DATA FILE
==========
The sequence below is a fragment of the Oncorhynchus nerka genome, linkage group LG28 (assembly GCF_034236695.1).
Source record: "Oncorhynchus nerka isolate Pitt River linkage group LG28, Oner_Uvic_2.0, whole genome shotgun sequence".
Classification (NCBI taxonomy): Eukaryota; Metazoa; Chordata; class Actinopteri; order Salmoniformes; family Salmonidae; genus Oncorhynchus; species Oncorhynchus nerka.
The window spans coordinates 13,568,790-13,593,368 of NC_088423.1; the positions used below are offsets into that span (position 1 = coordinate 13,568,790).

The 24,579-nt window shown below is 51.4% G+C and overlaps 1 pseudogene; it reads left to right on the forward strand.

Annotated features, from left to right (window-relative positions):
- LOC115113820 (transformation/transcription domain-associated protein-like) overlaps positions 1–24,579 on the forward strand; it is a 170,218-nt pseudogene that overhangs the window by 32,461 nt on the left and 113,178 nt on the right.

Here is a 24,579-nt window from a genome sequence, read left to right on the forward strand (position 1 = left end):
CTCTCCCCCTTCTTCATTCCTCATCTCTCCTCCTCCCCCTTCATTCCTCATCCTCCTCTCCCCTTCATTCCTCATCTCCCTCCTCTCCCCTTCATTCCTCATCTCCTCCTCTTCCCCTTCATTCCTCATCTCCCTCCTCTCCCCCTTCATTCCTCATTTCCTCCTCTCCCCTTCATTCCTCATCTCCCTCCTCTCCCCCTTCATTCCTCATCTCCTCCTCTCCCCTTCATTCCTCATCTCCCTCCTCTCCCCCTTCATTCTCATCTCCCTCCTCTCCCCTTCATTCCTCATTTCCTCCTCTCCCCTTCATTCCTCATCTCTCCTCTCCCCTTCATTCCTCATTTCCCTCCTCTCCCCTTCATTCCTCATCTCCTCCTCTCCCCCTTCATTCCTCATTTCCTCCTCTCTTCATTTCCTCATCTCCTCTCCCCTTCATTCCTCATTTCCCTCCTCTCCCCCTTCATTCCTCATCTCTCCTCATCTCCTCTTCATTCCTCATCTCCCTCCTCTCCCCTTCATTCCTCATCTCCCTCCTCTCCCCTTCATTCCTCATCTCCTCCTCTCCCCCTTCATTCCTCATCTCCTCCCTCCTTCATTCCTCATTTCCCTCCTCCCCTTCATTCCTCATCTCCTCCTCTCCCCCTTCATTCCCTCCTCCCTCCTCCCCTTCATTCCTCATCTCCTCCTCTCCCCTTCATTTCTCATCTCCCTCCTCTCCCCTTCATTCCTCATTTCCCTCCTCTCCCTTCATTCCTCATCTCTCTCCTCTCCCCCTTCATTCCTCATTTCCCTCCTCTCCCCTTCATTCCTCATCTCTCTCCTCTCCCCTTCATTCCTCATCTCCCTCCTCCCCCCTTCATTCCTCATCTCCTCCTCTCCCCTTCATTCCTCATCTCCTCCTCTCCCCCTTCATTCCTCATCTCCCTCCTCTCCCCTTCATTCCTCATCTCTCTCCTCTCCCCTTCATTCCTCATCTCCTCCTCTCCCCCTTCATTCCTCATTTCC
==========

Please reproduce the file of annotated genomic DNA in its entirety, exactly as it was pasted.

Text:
The sequence below is a fragment of the Oncorhynchus nerka genome, linkage group LG28 (assembly GCF_034236695.1).
Source record: "Oncorhynchus nerka isolate Pitt River linkage group LG28, Oner_Uvic_2.0, whole genome shotgun sequence".
Classification (NCBI taxonomy): Eukaryota; Metazoa; Chordata; class Actinopteri; order Salmoniformes; family Salmonidae; genus Oncorhynchus; species Oncorhynchus nerka.
The window spans coordinates 13,568,790-13,593,368 of NC_088423.1; the positions used below are offsets into that span (position 1 = coordinate 13,568,790).

The 24,579-nt window shown below is 51.4% G+C and overlaps 1 pseudogene; it reads left to right on the forward strand.

Annotated features, from left to right (window-relative positions):
- LOC115113820 (transformation/transcription domain-associated protein-like) overlaps positions 1–24,579 on the forward strand; it is a 170,218-nt pseudogene that overhangs the window by 32,461 nt on the left and 113,178 nt on the right.

Here is a 24,579-nt window from a genome sequence, read left to right on the forward strand (position 1 = left end):
CTCTCCCCCTTCTTCATTCCTCATCTCTCCTCCTCCCCCTTCATTCCTCATCCTCCTCTCCCCTTCATTCCTCATCTCCCTCCTCTCCCCTTCATTCCTCATCTCCTCCTCTTCCCCTTCATTCCTCATCTCCCTCCTCTCCCCCTTCATTCCTCATTTCCTCCTCTCCCCTTCATTCCTCATCTCCCTCCTCTCCCCCTTCATTCCTCATCTCCTCCTCTCCCCTTCATTCCTCATCTCCCTCCTCTCCCCCTTCATTCTCATCTCCCTCCTCTCCCCTTCATTCCTCATTTCCTCCTCTCCCCTTCATTCCTCATCTCTCCTCTCCCCTTCATTCCTCATTTCCCTCCTCTCCCCTTCATTCCTCATCTCCTCCTCTCCCCCTTCATTCCTCATTTCCTCCTCTCTTCATTTCCTCATCTCCTCTCCCCTTCATTCCTCATTTCCCTCCTCTCCCCCTTCATTCCTCATCTCTCCTCATCTCCTCTTCATTCCTCATCTCCCTCCTCTCCCCTTCATTCCTCATCTCCCTCCTCTCCCCTTCATTCCTCATCTCCTCCTCTCCCCCTTCATTCCTCATCTCCTCCCTCCTTCATTCCTCATTTCCCTCCTCCCCTTCATTCCTCATCTCCTCCTCTCCCCCTTCATTCCCTCCTCCCTCCTCCCCTTCATTCCTCATCTCCTCCTCTCCCCTTCATTTCTCATCTCCCTCCTCTCCCCTTCATTCCTCATTTCCCTCCTCTCCCTTCATTCCTCATCTCTCTCCTCTCCCCCTTCATTCCTCATTTCCCTCCTCTCCCCTTCATTCCTCATCTCTCTCCTCTCCCCTTCATTCCTCATCTCCCTCCTCCCCCCTTCATTCCTCATCTCCTCCTCTCCCCTTCATTCCTCATCTCCTCCTCTCCCCCTTCATTCCTCATCTCCCTCCTCTCCCCTTCATTCCTCATCTCTCTCCTCTCCCCTTCATTCCTCATCTCCTCCTCTCCCCCTTCATTCCTCATTTCC